Politics and the English Language. . . Now, it is clear that the decline of a language must ultimately have political and economic causes: it is not due simply to the bad influence of this or that individual writer. But an effect can become a cause, reinforcing the original cause and producing the same effect in an intensified form, and so on indefinitely. A man may take to drink because he feels himself to be a failure, and then fail all the more completely because he drinks. It is rather the same thing that is happening to the English language. It becomes ugly and inaccurate because our thoughts are foolish, but the slovenliness of our language makes it easier for us to have foolish thoughts. The point is that the process is reversible. Modern English, especially written English, is full of bad habits which spread by imitation and which can be avoided if one is willing to take the necessary trouble. If one gets rid of these habits one can think more clearly, and to think clearly is a necessary first step toward political regeneration: so that the fight against bad English is not frivolous and is not the exclusive concern of professional writers . . .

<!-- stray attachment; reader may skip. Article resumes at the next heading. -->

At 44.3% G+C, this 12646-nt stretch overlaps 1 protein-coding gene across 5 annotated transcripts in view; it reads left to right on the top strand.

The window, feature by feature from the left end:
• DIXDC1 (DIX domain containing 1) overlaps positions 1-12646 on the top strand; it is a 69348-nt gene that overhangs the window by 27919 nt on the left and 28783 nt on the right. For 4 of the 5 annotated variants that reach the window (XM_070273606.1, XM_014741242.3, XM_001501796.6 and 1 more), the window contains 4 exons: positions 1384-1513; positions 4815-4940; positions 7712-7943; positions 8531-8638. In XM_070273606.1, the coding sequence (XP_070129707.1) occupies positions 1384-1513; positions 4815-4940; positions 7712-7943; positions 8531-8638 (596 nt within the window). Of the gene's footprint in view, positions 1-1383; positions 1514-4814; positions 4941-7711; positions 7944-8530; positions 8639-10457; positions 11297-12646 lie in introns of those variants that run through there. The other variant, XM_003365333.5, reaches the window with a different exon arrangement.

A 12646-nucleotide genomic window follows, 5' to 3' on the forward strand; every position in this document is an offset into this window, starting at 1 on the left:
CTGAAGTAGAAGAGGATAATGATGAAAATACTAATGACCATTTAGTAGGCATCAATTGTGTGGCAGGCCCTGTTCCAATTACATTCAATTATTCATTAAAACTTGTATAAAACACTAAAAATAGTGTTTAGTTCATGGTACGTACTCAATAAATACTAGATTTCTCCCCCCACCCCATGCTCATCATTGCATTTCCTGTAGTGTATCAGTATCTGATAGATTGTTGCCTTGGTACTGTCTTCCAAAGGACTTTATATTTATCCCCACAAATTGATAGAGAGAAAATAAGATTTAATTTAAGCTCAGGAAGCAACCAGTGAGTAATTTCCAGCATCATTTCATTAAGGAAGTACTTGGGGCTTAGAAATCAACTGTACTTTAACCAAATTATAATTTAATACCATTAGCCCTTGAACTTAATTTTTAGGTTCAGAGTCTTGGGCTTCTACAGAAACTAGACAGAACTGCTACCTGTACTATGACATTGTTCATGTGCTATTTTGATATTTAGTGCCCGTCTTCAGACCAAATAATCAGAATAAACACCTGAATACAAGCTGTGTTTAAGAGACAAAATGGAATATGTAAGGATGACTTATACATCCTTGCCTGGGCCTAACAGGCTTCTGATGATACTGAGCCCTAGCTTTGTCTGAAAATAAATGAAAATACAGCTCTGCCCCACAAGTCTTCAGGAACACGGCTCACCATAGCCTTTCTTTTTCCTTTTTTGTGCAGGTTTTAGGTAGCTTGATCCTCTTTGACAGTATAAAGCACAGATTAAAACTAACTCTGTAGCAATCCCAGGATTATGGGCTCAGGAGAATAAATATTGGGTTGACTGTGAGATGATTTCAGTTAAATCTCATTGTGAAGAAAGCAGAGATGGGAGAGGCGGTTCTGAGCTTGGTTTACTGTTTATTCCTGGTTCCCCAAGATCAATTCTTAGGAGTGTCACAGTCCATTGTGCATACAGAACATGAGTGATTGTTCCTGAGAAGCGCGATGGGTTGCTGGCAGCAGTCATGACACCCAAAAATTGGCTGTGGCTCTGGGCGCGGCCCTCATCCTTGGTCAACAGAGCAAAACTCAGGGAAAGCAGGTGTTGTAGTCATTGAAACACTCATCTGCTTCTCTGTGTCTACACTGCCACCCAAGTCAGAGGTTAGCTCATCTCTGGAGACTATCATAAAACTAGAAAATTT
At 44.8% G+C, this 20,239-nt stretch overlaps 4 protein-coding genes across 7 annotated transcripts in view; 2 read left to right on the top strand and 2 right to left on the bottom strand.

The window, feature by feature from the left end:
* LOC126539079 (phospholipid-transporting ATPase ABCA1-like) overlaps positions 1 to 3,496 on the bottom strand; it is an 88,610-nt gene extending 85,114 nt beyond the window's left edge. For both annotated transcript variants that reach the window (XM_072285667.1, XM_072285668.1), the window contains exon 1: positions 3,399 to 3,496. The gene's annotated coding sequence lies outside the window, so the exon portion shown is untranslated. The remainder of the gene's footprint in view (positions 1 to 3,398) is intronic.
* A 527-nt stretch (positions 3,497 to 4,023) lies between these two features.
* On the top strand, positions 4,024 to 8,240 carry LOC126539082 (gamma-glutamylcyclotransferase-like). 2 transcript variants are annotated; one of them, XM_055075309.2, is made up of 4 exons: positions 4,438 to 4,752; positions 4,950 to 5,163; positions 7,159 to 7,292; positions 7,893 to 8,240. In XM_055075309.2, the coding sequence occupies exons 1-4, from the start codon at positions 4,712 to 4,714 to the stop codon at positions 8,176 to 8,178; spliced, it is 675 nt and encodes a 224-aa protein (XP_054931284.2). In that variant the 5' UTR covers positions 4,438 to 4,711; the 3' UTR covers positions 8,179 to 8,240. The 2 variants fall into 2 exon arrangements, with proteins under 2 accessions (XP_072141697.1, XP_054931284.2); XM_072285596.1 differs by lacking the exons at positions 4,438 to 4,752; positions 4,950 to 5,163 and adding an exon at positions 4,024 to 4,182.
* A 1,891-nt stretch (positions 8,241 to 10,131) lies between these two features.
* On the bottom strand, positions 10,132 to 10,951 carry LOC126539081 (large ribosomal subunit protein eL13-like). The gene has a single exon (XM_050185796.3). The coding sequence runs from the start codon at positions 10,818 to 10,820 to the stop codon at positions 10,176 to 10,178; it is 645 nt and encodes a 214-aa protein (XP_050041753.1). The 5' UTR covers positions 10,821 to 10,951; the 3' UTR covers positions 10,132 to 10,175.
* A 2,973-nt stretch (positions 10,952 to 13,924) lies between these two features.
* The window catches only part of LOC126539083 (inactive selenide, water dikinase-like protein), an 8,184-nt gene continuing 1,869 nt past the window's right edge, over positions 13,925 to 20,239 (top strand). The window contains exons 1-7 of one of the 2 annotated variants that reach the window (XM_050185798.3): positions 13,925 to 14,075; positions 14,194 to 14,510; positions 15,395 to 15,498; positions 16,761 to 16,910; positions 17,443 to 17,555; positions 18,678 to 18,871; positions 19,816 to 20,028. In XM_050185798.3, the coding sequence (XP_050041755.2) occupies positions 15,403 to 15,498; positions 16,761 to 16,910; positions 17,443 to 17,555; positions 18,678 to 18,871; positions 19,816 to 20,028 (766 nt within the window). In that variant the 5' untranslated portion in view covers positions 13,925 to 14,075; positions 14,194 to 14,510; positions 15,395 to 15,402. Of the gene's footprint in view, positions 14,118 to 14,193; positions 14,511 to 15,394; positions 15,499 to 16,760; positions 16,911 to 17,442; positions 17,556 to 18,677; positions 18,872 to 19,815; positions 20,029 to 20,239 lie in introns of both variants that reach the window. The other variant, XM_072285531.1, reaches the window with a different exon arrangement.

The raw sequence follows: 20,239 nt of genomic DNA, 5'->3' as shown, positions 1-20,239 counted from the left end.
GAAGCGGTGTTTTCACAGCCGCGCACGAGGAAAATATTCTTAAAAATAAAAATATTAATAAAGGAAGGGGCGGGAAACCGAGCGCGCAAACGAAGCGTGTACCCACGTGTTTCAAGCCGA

· Never use a metaphor, simile, or other figure of speech which you are used to seeing in print.
· Never use a long word where a short one will do.
· If it is possible to cut a word out, always cut it out.
· Never use the passive where you can use the active.
· Never use a foreign phrase, a scientific word, or a jargon word if you can think of an everyday English equivalent.
· Break any of these rules sooner than say anything outright barbarous.